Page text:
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Classical Springtime

Classical Springtime

Julian Sachs (March 31, 2010)
Zeffirelli's Paris in "La Boheme", at the Met since 1981.

March offered us new and old productions at the Met, the reprise of "Madama Butterfly" at New York City Opera, and two Muti programs with the Philharmonic. April promises lots of gems, with the Met's new "Armida", the farewell to Zeffirelli's "Traviata", and two Pollini recitals at Carnegie Hall.


Spring is here and the 2009-2010 seasons of New York's main companies still have a long list of remarkable events for music lovers in the Big Apple.

The Met, for instance, is reprising a few of the productions that were featured during the Fall, such as Sonja Frisell's majestic Aida, which during its March performances starred the beautiful voice of Chinese soprano Hui He in the title role. Supporting her were the massive tone of mezzo-soprano Dolora Zajick, and the not-so-massive unconvincing performance of Salvatore Licitra, as Aida's lover Radamès. Paolo Carignani was supposed to conduct, but had to cancel, so Marco Armiliato replaced him and did a terrific job with the orchestra, delivering all the orchestral undertones of this amazing score with taste and dramatic sensiblity.

From top to bottom: Jennifer Larmore and Simon Keenlyside in "Hamlet", Piotr Beczala and Anna Netrebko in "La Bohème", and Shu-Ying Li in "Madama Butterfly".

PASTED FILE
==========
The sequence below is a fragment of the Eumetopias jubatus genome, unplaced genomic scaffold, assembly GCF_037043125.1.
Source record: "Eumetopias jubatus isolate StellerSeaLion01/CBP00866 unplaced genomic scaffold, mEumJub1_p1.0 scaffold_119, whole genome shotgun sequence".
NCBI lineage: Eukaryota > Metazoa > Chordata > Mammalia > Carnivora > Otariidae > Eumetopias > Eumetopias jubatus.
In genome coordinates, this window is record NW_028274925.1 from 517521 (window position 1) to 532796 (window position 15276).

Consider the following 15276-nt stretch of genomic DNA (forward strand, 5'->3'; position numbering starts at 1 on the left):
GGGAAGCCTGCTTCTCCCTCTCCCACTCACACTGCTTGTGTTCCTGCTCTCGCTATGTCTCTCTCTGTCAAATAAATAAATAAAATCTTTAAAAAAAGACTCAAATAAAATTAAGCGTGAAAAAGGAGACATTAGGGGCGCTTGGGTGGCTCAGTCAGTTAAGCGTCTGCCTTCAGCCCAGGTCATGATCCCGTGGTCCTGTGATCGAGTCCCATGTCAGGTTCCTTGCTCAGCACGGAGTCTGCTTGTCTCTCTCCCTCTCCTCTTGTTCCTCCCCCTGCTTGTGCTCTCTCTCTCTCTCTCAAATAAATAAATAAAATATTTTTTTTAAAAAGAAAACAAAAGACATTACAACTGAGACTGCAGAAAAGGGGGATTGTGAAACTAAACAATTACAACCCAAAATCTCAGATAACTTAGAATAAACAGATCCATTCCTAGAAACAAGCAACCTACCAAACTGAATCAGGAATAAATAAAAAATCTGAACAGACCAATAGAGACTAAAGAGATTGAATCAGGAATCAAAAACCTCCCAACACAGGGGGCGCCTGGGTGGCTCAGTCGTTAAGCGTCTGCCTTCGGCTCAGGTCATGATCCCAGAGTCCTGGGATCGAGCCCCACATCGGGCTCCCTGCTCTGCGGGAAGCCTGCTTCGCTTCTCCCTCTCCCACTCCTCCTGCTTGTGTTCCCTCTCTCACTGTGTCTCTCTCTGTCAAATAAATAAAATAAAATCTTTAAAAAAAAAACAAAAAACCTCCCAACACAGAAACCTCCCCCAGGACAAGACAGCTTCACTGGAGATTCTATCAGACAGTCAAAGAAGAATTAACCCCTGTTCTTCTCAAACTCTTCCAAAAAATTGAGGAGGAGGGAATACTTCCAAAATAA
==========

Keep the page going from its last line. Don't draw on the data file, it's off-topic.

The work of Italian-born costume designer Agostino Cavalca gives us the excuse to highlight the Met's new production of Ambroise Thomas' Hamlet. This production battles with Carmen and The Nose as arguably the best of this season's new productions so far, because of its clarity and directness. The opera’s music, let's face it, is not especially interesting, although conductor Louis Langrée did a great job with the orchestra and conducted with passion and competence, supporting the magnificent interpretations of Simon Keenlyside as Hamlet, Marlis Petersen as Ophélie and Jennifer Larmore as Gertrude, all of them with superb vocal techniques and flawless stage presences. The production, by Patrice Caurier and Moshe Leiser, mixed perfectly with the simple sets by Christian Fenouillat. Nothing on stage was without a dramatic purpose, and everything on stage ended up broken (or dead, in the case of the protagonists - excepting Gertrude, in this version of the Shakespearean tragedy), thus strengthening the opera by letting it breathe on its own.